Breaking down Hurricane Irma's damage

Death and destruction was left in the storm's wake.

— -- The worst of Hurricane Irma may be over, but the storm left plenty of destruction in its wake.

Many Caribbean islands were hit the hardest, accounting for the majority of storm-related deaths.

Now these island nations are faced with the grim prospect of rebuilding.

Florida was in the path of the storm and many feared that it would be worse than Hurricane Andrew, which wreaked havoc on the state in 1992. In that storm, 23 people were reported dead as a result of storm-related incidents, and so far only five people have been reported dead in Florida because of Irma.

Here is a rundown of the destruction that Irma caused.

Barbuda

One person died in Barbuda, and over 90 percent of buildings and vehicles were destroyed.

Antigua and Barbuda Prime Minister Gaston Browne told national broadcaster ABS that the island is "barely inhabitable" after Irma.

Browne told ABC News in a phone interview last week, “When you have an unprecedented storm like this that comes with such significant wind force this is like having a bomb literally thrown on a city. ... It is really the sheer magnitude of the winds that destroyed these properties."

The majority of the deaths from Irma took place on these Caribbean islands. The island known as St. Martin in English is divided between French St.-Martin and Dutch Saint Maarten.

In St. Barts and the French-controlled part of St. Martin, nine people died. Four others died on the Dutch side of St. Martin.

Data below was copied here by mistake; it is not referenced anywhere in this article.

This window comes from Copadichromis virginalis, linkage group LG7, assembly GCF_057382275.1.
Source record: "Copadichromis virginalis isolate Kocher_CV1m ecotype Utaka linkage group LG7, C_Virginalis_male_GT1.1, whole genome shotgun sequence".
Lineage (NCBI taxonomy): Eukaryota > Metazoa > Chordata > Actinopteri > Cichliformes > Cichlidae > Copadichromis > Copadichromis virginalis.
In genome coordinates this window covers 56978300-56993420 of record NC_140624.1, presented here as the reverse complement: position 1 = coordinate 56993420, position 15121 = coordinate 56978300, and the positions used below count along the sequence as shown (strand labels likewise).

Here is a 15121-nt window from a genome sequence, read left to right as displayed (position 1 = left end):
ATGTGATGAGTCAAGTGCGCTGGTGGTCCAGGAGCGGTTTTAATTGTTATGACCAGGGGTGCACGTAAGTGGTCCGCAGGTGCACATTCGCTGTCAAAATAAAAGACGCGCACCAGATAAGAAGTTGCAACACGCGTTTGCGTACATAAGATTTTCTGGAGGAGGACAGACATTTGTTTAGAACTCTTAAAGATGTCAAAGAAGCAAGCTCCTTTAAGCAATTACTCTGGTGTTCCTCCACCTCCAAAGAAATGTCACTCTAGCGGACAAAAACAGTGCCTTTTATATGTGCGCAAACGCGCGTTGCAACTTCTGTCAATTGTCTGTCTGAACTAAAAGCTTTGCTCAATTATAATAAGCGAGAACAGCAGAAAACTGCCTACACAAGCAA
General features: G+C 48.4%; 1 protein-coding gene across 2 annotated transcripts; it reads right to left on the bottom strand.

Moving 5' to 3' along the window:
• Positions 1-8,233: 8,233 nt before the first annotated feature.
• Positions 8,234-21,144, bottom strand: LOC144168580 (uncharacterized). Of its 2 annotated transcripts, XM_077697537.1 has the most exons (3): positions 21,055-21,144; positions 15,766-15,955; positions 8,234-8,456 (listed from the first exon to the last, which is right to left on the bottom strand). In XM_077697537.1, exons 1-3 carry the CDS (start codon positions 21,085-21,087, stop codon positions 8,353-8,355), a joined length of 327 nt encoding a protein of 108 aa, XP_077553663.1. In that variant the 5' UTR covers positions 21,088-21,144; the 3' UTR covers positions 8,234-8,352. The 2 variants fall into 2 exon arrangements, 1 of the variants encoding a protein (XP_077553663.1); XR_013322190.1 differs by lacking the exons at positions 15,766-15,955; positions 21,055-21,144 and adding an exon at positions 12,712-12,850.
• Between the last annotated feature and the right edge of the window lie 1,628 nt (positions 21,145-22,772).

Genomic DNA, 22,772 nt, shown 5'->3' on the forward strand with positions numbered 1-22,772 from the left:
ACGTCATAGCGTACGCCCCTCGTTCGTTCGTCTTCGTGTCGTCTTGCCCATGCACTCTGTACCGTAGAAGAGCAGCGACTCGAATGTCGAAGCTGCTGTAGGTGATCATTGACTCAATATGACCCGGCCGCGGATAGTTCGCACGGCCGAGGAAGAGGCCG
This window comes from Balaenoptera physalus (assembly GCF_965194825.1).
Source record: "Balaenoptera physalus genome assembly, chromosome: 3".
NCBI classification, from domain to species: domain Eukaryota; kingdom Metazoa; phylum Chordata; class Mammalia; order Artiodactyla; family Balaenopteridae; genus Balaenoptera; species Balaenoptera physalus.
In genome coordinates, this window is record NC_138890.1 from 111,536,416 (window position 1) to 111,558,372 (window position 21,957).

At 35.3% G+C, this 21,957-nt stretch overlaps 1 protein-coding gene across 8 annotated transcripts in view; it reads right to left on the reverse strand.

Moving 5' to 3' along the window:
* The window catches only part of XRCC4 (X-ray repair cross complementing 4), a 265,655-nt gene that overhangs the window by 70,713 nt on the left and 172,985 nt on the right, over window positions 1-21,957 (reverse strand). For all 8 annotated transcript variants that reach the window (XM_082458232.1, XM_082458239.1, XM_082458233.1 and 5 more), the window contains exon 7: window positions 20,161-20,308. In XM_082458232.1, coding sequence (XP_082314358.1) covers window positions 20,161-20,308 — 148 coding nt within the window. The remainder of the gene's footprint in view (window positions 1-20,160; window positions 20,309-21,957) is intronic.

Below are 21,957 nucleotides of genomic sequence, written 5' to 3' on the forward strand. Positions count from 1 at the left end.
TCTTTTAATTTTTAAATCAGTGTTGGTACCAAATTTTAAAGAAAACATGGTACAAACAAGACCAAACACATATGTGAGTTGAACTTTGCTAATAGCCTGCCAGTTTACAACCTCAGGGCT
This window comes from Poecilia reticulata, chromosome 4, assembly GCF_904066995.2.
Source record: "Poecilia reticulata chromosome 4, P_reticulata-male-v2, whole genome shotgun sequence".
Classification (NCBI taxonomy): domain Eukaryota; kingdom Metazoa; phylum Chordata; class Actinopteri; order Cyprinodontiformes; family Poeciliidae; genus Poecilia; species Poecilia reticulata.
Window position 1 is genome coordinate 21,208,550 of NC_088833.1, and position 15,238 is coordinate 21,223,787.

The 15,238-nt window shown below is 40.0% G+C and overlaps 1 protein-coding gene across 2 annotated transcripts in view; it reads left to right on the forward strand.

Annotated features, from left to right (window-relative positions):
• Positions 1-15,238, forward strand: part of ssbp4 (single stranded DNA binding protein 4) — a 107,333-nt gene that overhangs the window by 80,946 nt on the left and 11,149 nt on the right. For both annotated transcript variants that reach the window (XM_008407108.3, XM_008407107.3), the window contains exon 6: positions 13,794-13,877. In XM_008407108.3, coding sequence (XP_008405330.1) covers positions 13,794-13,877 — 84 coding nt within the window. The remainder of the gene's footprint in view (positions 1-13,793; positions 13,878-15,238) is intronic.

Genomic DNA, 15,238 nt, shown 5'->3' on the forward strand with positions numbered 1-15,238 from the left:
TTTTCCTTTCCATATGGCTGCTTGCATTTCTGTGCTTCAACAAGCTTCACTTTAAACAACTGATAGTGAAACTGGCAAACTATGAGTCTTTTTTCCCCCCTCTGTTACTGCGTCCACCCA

Dutch officials said that 70 percent of the homes on St. Maarten were damaged or destroyed and are vulnerable to the next approaching storm, according to The Associated Press.

Four deaths were reported in the U.S. Virgin Islands and five were reported in the British Virgin Islands.

Three people died in Puerto Rico and one person died in Anguilla.

Hurricane Irma killed at least 10 people, Cuban state media reported today.

Authorities warned of staggering damage along the northern coast, as well as to farmland in central Cuba, according to the AP.

Thousands of people rode out the storm in shelters – including cave-like, underground military bunkers.

Flooding persists in Havana, where power is out and internet service is spotty.

The Florida Keys

Irma made landfall in the Florida Keys on Sunday morning as a Category 4 storm, bringing powerful winds of up to 130 mph, rain and flooding.

Wind gusts of 120 mph were noted in Big Pine Key, while Key Largo and Key West experienced 92 mph and 91 mph winds.

Two people were killed in Monroe County, which includes the Florida Keys. One of them was found dead in a home in Shark Key. Another man was killed after he lost control of a truck, with winds whipping at tropical-storm strength, officials said.

A storm surge of 10 feet was recorded in the Florida Keys, according to the National Weather Service.

Miami

The highest wind gusts recorded in Miami were 99 mph.

A city-wide daily curfew was put in place in an effort to help control the area, keeping people off the streets from 7 p.m. to 7 a.m.

Miami-Dade police said early Monday they arrested 28 people for burglary and looting.

Naples

A 7-foot storm surge was reported in at least one location in Naples, according to the National Weather Service.

Naples had the highest recorded wind speeds in Florida, with gusts reaching 142 mph.

The highest rainfall recorded in the area came in at 11.87 inches.

Tampa

While there was damage to parts of Tampa, local officials are expressing an overall feeling of relief after Hurricane Irma didn't bring as much water damage and rising storm surges as they had expected.

The fire chief used the word "destroyed" in describing a dozen homes that were damaged when trees fell in them, but there were no fatalities in the city and no injuries.

Like much of Florida, many lost power. In Tampa specifically, 300,000 people lost power, and that accounts for 40 percent of Tampa Electric customers.